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FreeBSD TODO Lists

Posted on Jun 25 2009

I just spotted an email on the FreeBSD Hackers mailing list asking for small open source projects for a few students to partake in. Of more interest was one of the replies. It had a list of url’s for the FreeBSD TODO lists that I hadn’t seen before. So if anyone is looking to contribute to the FreeBSD project in any way this would be a good place to start. There are a number of different areas within which you can participate and the TODO lists are quite a nice way to break things down so people can easily spot areas where their expertise could be useful.

Anyway here is the list of url’s thanks to Joel Dahl over at FreeBSD:

Reverse Enumerate In Latex

Posted on Jun 24 2009

I just had the need to enumerate a list of numbered bullet points in reverse order within a Latex document I am writing. I suppose this is a feature that isn’t hugely needed so it isn’t contained within the standard Latex feature set.

After a little searching I came across this style file which will create the \begin{revnumerate} environment which can be used to easily create a reversely enumerated list. An in depth description of how to use this style can be found here.

IPv6, Ethernet And Multicast

Posted on Jun 17 2009

After my blog post yesterday regarding ndisc_get_neigh() I have made a little discovery that suddenly makes everything make sense.

I was not previously aware that Ethernet supported Multicast by default. When I think about it now it makes a lot of sense but I had previously ignored the possibility up until now.

Anyway the 33:33:00:00:00:01 MAC address that I was seeing reported and was thinking was garbage is actually a multicast address. IPv6 uses 33:33:xx:yy:zz:kk when sending multicast packets, where xx:yy:zz:kk are the lowest 32 bits of the IPv6 address.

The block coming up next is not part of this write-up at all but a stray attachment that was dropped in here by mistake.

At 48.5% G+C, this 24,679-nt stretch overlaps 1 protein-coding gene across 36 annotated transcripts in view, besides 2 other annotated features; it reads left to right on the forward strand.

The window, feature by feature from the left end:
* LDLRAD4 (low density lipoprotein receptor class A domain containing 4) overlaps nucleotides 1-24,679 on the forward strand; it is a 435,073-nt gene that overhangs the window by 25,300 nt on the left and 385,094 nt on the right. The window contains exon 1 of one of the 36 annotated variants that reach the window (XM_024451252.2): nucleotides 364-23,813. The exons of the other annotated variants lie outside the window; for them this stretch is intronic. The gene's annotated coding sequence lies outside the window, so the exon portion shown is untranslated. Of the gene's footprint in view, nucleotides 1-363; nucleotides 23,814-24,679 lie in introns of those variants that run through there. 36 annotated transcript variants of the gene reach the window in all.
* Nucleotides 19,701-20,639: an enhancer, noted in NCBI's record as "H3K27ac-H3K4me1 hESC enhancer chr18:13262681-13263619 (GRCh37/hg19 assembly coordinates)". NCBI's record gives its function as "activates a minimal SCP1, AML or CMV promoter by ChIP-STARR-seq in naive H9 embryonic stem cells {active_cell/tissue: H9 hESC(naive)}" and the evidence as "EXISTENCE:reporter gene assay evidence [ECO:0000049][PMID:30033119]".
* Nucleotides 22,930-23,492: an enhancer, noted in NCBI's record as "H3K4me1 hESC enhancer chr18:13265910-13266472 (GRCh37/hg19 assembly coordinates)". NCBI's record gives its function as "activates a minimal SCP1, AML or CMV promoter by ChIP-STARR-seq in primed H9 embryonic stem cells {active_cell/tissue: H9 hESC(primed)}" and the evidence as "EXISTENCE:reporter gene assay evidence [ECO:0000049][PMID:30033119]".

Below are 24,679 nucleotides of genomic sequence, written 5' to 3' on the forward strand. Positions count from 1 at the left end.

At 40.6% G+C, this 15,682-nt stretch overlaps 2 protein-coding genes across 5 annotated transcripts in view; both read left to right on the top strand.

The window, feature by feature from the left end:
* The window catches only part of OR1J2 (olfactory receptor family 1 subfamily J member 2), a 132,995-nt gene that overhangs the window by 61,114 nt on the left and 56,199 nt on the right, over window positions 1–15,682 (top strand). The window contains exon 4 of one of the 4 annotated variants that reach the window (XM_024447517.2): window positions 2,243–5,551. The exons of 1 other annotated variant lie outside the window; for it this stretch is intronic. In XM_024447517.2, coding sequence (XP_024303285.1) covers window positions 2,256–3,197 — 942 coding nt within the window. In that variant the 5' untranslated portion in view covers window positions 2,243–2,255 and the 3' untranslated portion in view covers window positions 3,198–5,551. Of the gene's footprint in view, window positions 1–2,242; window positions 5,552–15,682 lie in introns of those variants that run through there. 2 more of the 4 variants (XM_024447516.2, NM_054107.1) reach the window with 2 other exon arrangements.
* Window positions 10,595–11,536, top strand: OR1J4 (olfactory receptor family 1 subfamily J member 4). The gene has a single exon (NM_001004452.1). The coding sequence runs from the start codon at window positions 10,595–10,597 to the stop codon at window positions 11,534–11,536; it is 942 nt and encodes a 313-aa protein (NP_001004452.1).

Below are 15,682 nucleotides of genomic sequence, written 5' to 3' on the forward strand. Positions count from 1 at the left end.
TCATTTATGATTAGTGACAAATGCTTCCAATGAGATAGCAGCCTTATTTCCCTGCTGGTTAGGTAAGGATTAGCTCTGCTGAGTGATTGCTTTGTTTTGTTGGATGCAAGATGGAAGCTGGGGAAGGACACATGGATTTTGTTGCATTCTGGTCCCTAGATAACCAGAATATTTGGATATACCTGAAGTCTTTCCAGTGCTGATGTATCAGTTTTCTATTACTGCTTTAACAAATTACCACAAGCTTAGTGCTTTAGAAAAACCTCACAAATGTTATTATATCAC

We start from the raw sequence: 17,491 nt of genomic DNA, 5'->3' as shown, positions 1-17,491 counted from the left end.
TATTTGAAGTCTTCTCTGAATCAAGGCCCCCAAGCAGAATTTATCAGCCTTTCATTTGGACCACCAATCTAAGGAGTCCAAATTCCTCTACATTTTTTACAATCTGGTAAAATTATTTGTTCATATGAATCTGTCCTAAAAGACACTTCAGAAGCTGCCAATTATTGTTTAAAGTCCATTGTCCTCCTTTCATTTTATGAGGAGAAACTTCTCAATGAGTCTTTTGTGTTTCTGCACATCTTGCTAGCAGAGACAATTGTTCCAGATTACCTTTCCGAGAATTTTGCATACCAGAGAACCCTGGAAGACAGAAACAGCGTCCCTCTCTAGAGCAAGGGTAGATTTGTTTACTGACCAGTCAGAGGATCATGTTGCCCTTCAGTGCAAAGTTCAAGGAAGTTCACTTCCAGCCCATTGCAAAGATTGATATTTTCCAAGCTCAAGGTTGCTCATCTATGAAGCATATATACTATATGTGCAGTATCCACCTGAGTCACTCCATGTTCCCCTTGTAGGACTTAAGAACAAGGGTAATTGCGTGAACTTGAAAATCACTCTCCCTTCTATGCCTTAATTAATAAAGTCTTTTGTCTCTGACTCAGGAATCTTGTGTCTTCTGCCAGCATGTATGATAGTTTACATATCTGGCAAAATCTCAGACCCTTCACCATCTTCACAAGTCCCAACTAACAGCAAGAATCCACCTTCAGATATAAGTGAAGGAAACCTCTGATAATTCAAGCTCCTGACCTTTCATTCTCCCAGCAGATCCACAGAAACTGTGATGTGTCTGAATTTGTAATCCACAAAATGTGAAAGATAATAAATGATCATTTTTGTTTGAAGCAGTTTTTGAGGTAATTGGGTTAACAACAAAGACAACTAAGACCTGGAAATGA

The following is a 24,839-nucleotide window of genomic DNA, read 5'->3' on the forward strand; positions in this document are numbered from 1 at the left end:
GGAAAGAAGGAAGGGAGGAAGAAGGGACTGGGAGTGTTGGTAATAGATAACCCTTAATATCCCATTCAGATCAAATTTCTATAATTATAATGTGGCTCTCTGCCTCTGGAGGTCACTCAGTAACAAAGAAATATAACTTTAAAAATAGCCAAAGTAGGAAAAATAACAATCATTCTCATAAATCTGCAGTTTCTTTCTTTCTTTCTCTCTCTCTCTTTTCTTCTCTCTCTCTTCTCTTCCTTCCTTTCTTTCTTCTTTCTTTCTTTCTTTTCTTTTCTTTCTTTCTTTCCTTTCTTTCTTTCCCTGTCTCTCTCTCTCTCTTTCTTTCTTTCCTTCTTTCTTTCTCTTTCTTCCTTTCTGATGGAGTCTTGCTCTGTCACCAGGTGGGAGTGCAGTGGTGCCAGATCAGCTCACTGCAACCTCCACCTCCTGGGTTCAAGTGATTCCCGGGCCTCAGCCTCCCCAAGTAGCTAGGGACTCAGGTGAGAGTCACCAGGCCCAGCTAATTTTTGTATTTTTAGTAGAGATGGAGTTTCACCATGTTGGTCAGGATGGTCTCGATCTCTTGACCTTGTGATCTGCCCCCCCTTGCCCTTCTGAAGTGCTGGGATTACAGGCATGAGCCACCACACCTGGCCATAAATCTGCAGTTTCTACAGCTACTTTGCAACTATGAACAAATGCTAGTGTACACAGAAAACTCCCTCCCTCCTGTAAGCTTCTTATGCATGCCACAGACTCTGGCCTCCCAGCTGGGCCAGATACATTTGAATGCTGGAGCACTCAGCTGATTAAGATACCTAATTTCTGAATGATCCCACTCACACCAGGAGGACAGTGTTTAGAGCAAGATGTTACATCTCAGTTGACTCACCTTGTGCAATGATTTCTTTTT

This means that the MAC addresses I was getting were obviously correct all the time and now I understand what is going on I can filter out the Multicast packets and act on them separately. This also has the huge advantage of a kernel patch not now being required as I don’t need to use ndisc_get_neigh() any more. I can simply use skb->dst->neighbour->ha from the sk_buff passed to my code from the NETFILTER hook.

A fairly good set of slides explaining the main points of IPv6 multicast can be found here.

Expanding A Vmware Disk

Posted on Jun 16 2009

After trying to compile a new kernel in VMware I ran out of disk space and needed to resize the .vmdk disk. It is a fairly simple process and the following command does all the work for you if you:

vmware-vdiskmanager -x 12GB disk.vmdk
Obviously the new size of the disk can be set after the -x argument and the format for this can be found in vmware-diskmanager –help.

After this has been resized you will need to resize the partitions inside the VM. If you have a Linux Live CD to hand you can stick that in and boot up your VM. You need to be pretty quick and click inside the VM to be able to input commands ASAP. When you have done this hit escape in order to set the boot up sequence and tell it to boot from the CDROM.

When your live cd has fully booted load up gparted (or your own preferred choice of partition editors) and grow your main partition into the new free (unallocated) space. In my case I also had to delete the swap partition and move it but this will depend on each individual case.

After that is all done you should be able to reboot your VM with the new larger disk.

Linux Kernel Module And ndisc_get_neigh()

Posted on Jun 16 2009

I am currently looking at a way to get the MAC address of the next hop of a packet within a kernel module. I had previously made the silly assumption that this should be relatively simple. Of course that turns out not to be the case.